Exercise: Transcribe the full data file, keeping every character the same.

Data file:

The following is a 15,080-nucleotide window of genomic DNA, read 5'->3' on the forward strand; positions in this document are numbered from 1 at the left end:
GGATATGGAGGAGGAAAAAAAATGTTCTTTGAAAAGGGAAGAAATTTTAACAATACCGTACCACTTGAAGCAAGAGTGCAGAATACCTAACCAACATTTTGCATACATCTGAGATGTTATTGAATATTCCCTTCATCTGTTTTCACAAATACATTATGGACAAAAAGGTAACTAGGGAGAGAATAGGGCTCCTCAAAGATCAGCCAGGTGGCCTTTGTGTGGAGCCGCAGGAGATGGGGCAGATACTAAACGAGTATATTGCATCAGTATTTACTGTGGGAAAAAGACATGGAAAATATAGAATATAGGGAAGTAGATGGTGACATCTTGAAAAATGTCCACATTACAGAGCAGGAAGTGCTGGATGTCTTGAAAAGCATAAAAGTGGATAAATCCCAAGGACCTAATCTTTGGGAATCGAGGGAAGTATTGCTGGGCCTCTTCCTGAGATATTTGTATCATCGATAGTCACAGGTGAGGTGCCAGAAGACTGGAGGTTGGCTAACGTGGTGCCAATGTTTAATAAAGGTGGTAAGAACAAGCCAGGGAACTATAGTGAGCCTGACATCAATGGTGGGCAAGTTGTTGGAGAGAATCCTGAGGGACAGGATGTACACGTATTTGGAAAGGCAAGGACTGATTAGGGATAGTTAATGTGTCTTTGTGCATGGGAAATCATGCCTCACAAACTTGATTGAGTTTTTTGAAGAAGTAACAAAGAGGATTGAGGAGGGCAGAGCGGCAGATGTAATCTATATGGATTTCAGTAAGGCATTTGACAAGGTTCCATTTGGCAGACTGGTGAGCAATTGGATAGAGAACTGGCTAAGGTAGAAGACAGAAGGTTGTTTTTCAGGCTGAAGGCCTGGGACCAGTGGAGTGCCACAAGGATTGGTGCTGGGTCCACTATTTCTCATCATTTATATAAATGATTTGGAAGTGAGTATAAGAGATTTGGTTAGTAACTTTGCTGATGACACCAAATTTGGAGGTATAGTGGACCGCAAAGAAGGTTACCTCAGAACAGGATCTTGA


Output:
The following is a 15,080-nucleotide window of genomic DNA, read 5'->3' on the forward strand; positions in this document are numbered from 1 at the left end:
GGATATGGAGGAGGAAAAAAAATGTTCTTTGAAAAGGGAAGAAATTTTAACAATACCGTACCACTTGAAGCAAGAGTGCAGAATACCTAACCAACATTTTGCATACATCTGAGATGTTATTGAATATTCCCTTCATCTGTTTTCACAAATACATTATGGACAAAAAGGTAACTAGGGAGAGAATAGGGCTCCTCAAAGATCAGCCAGGTGGCCTTTGTGTGGAGCCGCAGGAGATGGGGCAGATACTAAACGAGTATATTGCATCAGTATTTACTGTGGGAAAAAGACATGGAAAATATAGAATATAGGGAAGTAGATGGTGACATCTTGAAAAATGTCCACATTACAGAGCAGGAAGTGCTGGATGTCTTGAAAAGCATAAAAGTGGATAAATCCCAAGGACCTAATCTTTGGGAATCGAGGGAAGTATTGCTGGGCCTCTTCCTGAGATATTTGTATCATCGATAGTCACAGGTGAGGTGCCAGAAGACTGGAGGTTGGCTAACGTGGTGCCAATGTTTAATAAAGGTGGTAAGAACAAGCCAGGGAACTATAGTGAGCCTGACATCAATGGTGGGCAAGTTGTTGGAGAGAATCCTGAGGGACAGGATGTACACGTATTTGGAAAGGCAAGGACTGATTAGGGATAGTTAATGTGTCTTTGTGCATGGGAAATCATGCCTCACAAACTTGATTGAGTTTTTTGAAGAAGTAACAAAGAGGATTGAGGAGGGCAGAGCGGCAGATGTAATCTATATGGATTTCAGTAAGGCATTTGACAAGGTTCCATTTGGCAGACTGGTGAGCAATTGGATAGAGAACTGGCTAAGGTAGAAGACAGAAGGTTGTTTTTCAGGCTGAAGGCCTGGGACCAGTGGAGTGCCACAAGGATTGGTGCTGGGTCCACTATTTCTCATCATTTATATAAATGATTTGGAAGTGAGTATAAGAGATTTGGTTAGTAACTTTGCTGATGACACCAAATTTGGAGGTATAGTGGACCGCAAAGAAGGTTACCTCAGAACAGGATCTTGA